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Prince William reveals old fashioned remedies Kate has tried to combat severe morning sickness

The royal said that his pregnant wife was 'feeling better'

by Tracy Schaverien

The Duke of Cambridge has revealed pregnant wife Kate has been trying old fashioned remedies to combat her sickness - including ginger biscuits. William said that Kate, who is suffering from hyperemesis gravidarum, was 'feeling better', but that ginger hadn't helped much.

He was chatting to 98-year-old Iris Orrell at a charity reception and awards ceremony for the Metropolitan and City Police Orphans Fund, of which he recently became Patron.

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Asked how Kate is feeling, William replied: "She's been feeling better, thank you."

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Iris told William that she, too, had suffered from severe morning sickness when she was pregnant with each of her three sons.

Suggesting that the Duchess may be suffering more this time around, William asked Iris: "Did it get worse with each one?"

She told him it had and said her doctor had refused to give her thalidomide - the drug that was later found to cause severe birth defects - and instead recommended she eat dry biscuits.

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Chatting about how ginger is said to help with nausea and sickness, William said Kate had tried the remedy, but seemingly with little success.

"Ginger biscuits," he said, adding: "But there's not much ginger can do to stop that. We've done all that."

Iris and her siblings were looked after at the police orphanage in Twickenham from the age of seven to 15 after their mother died and their police sergeant father Frank Butler was retired from the force with severe arthritis.

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The reception and awards ceremony, at London’s Guildhall, was held to mark 80 years since the orphanage closed and became the Fund in its present form, helping families of Met and City police officers who have died, retired or are unable to support them.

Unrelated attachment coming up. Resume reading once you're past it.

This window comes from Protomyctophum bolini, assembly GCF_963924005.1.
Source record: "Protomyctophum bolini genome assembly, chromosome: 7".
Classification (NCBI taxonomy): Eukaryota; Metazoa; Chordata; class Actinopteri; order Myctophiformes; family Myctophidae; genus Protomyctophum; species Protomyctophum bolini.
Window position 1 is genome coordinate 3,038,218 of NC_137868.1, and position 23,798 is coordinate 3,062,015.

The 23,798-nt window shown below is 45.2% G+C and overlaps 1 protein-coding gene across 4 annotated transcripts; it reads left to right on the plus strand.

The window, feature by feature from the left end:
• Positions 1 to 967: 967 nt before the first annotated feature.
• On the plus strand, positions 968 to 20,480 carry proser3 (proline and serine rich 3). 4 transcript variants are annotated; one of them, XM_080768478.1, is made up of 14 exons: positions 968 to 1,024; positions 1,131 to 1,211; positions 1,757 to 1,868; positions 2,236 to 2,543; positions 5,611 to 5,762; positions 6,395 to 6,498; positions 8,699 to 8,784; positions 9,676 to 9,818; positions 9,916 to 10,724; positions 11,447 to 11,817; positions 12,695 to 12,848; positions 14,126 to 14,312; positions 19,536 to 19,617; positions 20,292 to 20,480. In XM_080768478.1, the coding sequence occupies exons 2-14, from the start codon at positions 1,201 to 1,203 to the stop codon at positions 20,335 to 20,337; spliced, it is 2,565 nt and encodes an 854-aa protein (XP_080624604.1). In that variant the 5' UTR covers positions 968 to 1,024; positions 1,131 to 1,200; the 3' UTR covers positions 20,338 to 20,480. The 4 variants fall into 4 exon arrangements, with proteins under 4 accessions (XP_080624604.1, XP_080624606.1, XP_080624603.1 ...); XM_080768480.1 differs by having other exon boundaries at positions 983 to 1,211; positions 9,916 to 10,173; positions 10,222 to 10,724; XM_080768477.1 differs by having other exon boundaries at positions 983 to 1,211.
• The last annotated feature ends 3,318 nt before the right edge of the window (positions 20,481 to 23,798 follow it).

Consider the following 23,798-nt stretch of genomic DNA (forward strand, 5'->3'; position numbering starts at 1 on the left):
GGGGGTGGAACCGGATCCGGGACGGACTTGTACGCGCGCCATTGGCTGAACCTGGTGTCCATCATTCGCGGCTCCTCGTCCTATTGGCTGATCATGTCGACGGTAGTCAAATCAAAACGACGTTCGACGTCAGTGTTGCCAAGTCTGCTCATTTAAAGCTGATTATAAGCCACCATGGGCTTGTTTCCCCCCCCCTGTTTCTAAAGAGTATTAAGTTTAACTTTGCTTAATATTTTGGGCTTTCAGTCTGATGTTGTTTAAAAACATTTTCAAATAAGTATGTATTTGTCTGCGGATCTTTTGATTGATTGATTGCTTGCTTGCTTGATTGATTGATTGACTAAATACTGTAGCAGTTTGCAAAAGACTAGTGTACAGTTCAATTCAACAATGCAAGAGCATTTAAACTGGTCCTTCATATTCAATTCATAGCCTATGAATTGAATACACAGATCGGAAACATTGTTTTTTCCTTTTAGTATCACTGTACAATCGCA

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Dozens of families attended the event, including the widow and young daughter of PC Keith Palmer, who was fatally stabbed by a terrorist in March while guarding the gates of the Palace of Westminster. Wife Michelle and daughter Amy met William privately.

William also met the family of Sergeant Steven Cox, who guarded the gates of Buckingham Palace and William and Kate's home Kensington Palace for five years until his death from leukaemia in 2014 at the age of 46.

Steven's widow Sarah,45, and her children Jessica, 17, Ruby, 15, and Harry, 11, chatted to William about how the Fund has helped them and showed him photos of Steven on duty.

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"He said he remembered him," said Sarah, a police constable in Lewisham, south east London. "Steven used to come home with lots of stories and said it was a real privilege to work at the palaces. He used to talk about how William and Kate's dog Lupo was always running around."

William also met Imogen McLay, 9, from Maidstone, Kent, whose 42-year-old father Iain died in a motorbike accident in 2009 when she was just 21 months old.

Admiring Imogen's bronze coloured hairband, which was shaped like a cat’s ears, William told her: "Charlotte would love your ears."

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And he also warned her: "Never ride a motorbike", before admitting that he rode one himself. Imogen's mum Natalie, 45, said: "William said he rides a motorbike so I told him off about that and he agreed that it’s dangerous."

The Metropolitan and City Police Orphans Fund, which began in 1870, is thought to be the oldest police charity in the world. Following the closure of its orphanage in 1937, it has supported more than 15,000 children whose parents have subscribed whilst serving, helping with things like clothing, university fees and school trips. Last year more than £1million was handed out to families.

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